H.R.2957 and its proposal to limit eDiscovery of potentially admissible and material evidence in EHR-related medical disasters

Do computers have more rights than patients?

It often appears that way to me.

Health IT and its industry sector seem to garner extraordinary regulatory accommodations compared to other healthcare and life-critical sectors – such as freedom from meaningful safety regulation, freedom from need for human research subjects protections and informed consent on EHR risks … and in this proposal, freedom from full legal Discovery:

US Congress has a bill, H.R.2957 – Behavioral Health Information Technology Act of 2013, 113th Congress (2013-2014), at http://beta.congress.gov/bill/113th/house-bill/2957) with a section (SEC. 4. PROVIDING PROTECTIONS FOR CERTAIN PROVIDERS, VENDORS, AND USERS OF CERTIFIED EHR TECHNOLOGY) that provides safe harbors for reporting EHR-related errors.

The text of Sec. 4 contains this:

… (c) Rules Relating to E-Discovery.–In any health care lawsuit against a covered entity that is related to an EHR-related adverse event, with respect to certified EHR technology used or provided by the covered entity, electronic discovery shall be limited to
        (1) information that is related to such EHR-related adverse event; and
        (2) information from the period in which such EHR-related adverse event occurred.

In other words, it seems the bill proposes, on capricious grounds, that an injured party cannot
discover any information from prior to – or after – the EHR-related event they allege
caused their injury, even if potentially material; for example, if the cause of the event was known
about and had occurred in the past to others,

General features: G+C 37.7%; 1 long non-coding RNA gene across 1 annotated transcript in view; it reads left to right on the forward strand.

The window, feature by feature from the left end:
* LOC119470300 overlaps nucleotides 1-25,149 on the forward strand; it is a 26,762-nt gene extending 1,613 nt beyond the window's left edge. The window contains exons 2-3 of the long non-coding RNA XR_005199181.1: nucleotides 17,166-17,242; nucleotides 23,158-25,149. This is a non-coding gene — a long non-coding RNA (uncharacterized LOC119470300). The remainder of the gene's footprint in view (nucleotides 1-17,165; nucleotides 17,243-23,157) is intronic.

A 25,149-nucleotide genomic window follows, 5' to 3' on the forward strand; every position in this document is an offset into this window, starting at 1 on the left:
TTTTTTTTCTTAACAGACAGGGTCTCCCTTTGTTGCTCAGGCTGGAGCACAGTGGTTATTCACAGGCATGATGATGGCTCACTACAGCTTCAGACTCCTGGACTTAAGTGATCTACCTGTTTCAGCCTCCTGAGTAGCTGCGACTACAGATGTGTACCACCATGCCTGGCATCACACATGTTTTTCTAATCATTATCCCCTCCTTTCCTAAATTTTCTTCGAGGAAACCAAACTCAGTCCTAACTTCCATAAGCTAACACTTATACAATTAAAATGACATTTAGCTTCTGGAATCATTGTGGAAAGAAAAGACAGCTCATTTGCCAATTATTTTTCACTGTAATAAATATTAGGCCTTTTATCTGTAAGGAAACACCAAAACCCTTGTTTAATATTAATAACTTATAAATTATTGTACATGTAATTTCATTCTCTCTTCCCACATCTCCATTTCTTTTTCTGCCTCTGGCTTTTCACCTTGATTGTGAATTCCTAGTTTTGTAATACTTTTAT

or afterwards, yet went uncorrected.

This seems a shield against claims of EHR vendor and/or healthcare organization corporate negligence and seems to represent anther special accommodation to health IT.

This proposed Bill would also, it seems, hamper clinicians who were themselves victims of bad health IT from fully defending themselves.

How this Bill’s eDiscovery infringement promotes timely correction of known EHR problems, I would like to know…

I also fail to see what “certification” has to do with provision of this remarkable special accommodation regarding eDiscovery.

“Certification” by HHS/ONC is a features qualification/verification of features felt by committee (with no real basis in Evidence-Based Medicine principles) to foster “meaningful use”, whatever that means, and make an EHR product eligible for CMS incentives.

However, “certification” is not a safety testing or validation process, in the words of the certification bureaus themselves, see my Feb. 2012 post “Hospitals and Doctors Use Health IT at Their Own Risk – Even if ‘Certified'” at http://hcrenewal.blogspot.com/2012/02/hospitals-and-doctors-use-health-it-at.html.

Finally (and with the caveat that neither I nor my colleagues are lawyers), colleagues point out that such a proposal from Congress may be at odds with the role of the government branch that does decide the Rules of Civil Procedure, including discovery rules.  Specifically, the judiciary, at both the Federal court level (e.g., per the Rules Enabling Act of 1934, an Act of Congress that gave the judicial branch the power to promulgate the Federal Rules of Civil Procedure,  http://en.wikipedia.org/wiki/Rules_Enabling_Act), and State levels.


It would seem quite possible that the roster of Congressional co-sponsors of this Bill, seen at http://beta.congress.gov/bill/113th/house-bill/2957/cosponsors, have been “influenced” by the health IT industry.


— SS